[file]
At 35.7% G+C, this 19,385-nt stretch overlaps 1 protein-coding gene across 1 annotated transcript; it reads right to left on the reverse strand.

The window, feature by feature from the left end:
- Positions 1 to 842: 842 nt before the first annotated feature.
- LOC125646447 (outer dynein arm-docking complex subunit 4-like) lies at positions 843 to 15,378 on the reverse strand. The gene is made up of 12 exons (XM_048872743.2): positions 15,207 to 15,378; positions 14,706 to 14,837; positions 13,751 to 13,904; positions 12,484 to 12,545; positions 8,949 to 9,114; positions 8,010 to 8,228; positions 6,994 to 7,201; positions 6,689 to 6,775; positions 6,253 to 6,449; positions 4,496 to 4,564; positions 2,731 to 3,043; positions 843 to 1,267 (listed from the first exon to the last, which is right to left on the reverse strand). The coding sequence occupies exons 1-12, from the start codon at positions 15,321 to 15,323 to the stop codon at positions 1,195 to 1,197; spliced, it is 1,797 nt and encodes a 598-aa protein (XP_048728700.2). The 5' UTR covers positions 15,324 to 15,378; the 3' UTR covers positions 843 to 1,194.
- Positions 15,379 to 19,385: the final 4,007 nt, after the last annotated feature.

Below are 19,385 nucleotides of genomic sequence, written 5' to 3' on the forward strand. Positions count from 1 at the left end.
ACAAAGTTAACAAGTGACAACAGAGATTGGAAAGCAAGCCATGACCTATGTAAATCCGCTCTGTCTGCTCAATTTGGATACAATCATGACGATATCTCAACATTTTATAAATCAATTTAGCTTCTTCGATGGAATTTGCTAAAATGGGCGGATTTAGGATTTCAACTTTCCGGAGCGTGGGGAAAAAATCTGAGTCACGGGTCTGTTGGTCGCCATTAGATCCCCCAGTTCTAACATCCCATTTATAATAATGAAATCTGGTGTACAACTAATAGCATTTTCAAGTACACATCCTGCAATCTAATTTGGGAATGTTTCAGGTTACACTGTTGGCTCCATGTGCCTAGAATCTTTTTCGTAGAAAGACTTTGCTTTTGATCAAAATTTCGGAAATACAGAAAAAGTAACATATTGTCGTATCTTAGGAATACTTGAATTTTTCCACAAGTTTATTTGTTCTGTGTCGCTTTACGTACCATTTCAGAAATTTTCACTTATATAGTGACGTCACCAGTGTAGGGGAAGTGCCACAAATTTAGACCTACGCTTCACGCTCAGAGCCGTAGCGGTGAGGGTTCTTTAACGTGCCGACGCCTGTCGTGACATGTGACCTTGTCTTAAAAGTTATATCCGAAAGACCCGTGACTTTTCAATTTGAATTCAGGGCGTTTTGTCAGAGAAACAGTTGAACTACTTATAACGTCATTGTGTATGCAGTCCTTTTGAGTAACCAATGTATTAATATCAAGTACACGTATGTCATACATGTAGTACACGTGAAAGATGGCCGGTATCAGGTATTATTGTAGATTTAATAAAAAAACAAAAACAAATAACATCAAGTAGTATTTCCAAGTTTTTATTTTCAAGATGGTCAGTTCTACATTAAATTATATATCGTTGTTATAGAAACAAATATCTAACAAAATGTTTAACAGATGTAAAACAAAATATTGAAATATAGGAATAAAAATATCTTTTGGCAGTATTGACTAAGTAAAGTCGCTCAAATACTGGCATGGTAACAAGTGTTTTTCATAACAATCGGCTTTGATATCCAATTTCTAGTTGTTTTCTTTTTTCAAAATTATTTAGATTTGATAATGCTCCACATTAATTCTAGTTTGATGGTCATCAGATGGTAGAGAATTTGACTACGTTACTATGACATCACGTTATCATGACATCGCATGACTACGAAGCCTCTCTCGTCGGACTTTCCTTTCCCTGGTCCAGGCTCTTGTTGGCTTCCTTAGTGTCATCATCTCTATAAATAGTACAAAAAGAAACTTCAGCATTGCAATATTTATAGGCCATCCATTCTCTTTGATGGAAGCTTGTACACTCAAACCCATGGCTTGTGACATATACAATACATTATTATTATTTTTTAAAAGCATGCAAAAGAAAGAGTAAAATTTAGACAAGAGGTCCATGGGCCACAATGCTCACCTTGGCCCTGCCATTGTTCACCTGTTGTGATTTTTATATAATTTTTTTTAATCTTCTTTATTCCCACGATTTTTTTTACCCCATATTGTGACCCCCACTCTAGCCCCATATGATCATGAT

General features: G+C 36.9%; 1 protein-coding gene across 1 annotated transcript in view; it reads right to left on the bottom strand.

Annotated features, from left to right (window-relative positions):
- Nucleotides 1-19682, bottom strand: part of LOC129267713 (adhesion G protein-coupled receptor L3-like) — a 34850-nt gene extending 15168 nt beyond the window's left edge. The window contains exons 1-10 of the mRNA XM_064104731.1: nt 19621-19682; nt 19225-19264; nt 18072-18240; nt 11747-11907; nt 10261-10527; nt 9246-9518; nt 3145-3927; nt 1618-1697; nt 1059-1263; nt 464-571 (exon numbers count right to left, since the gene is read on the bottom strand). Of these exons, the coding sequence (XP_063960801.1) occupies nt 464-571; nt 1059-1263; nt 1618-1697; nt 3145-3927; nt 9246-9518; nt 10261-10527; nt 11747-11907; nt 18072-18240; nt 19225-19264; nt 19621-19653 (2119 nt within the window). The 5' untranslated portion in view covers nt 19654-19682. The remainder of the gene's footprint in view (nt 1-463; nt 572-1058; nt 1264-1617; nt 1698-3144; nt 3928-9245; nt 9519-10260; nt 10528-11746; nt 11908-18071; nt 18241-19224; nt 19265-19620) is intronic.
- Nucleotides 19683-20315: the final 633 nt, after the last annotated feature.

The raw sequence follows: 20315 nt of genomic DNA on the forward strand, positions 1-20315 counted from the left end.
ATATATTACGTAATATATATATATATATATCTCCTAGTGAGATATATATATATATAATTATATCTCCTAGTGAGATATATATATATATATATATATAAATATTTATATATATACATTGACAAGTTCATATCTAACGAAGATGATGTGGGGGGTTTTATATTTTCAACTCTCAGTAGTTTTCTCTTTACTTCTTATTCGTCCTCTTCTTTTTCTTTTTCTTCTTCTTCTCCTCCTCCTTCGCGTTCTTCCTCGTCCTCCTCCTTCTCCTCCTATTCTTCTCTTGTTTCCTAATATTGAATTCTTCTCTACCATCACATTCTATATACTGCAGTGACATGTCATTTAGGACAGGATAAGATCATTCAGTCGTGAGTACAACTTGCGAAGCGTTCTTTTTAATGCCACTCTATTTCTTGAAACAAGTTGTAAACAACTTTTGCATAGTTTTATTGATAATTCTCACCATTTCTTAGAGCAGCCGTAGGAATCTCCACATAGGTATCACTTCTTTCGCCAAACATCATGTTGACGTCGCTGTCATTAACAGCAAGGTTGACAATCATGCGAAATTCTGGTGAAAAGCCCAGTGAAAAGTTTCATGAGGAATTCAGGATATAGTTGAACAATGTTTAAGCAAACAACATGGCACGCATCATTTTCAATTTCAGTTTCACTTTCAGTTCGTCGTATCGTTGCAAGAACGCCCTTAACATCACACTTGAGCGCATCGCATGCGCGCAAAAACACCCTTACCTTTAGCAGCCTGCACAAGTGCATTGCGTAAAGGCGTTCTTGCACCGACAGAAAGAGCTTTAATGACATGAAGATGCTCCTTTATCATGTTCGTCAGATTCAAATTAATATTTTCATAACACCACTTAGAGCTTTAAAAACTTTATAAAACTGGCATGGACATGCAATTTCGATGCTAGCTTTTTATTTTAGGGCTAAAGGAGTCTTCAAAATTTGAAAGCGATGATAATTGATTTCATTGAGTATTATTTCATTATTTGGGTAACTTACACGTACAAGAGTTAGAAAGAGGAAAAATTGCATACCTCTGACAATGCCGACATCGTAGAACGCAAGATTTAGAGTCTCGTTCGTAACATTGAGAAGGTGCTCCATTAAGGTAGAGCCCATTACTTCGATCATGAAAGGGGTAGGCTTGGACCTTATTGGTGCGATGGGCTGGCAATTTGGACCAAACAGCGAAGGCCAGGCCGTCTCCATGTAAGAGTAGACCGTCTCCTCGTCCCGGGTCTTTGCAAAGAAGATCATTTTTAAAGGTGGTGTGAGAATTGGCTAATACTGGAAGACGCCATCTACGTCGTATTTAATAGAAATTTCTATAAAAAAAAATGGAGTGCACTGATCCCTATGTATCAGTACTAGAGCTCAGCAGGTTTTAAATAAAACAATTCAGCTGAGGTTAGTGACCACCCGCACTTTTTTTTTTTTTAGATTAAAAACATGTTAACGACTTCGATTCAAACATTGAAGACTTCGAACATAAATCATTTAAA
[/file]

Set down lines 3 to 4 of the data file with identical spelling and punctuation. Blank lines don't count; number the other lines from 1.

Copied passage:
- Positions 1 to 842: 842 nt before the first annotated feature.
- LOC125646447 (outer dynein arm-docking complex subunit 4-like) lies at positions 843 to 15,378 on the reverse strand. The gene is made up of 12 exons (XM_048872743.2): positions 15,207 to 15,378; positions 14,706 to 14,837; positions 13,751 to 13,904; positions 12,484 to 12,545; positions 8,949 to 9,114; positions 8,010 to 8,228; positions 6,994 to 7,201; positions 6,689 to 6,775; positions 6,253 to 6,449; positions 4,496 to 4,564; positions 2,731 to 3,043; positions 843 to 1,267 (listed from the first exon to the last, which is right to left on the reverse strand). The coding sequence occupies exons 1-12, from the start codon at positions 15,321 to 15,323 to the stop codon at positions 1,195 to 1,197; spliced, it is 1,797 nt and encodes a 598-aa protein (XP_048728700.2). The 5' UTR covers positions 15,324 to 15,378; the 3' UTR covers positions 843 to 1,194.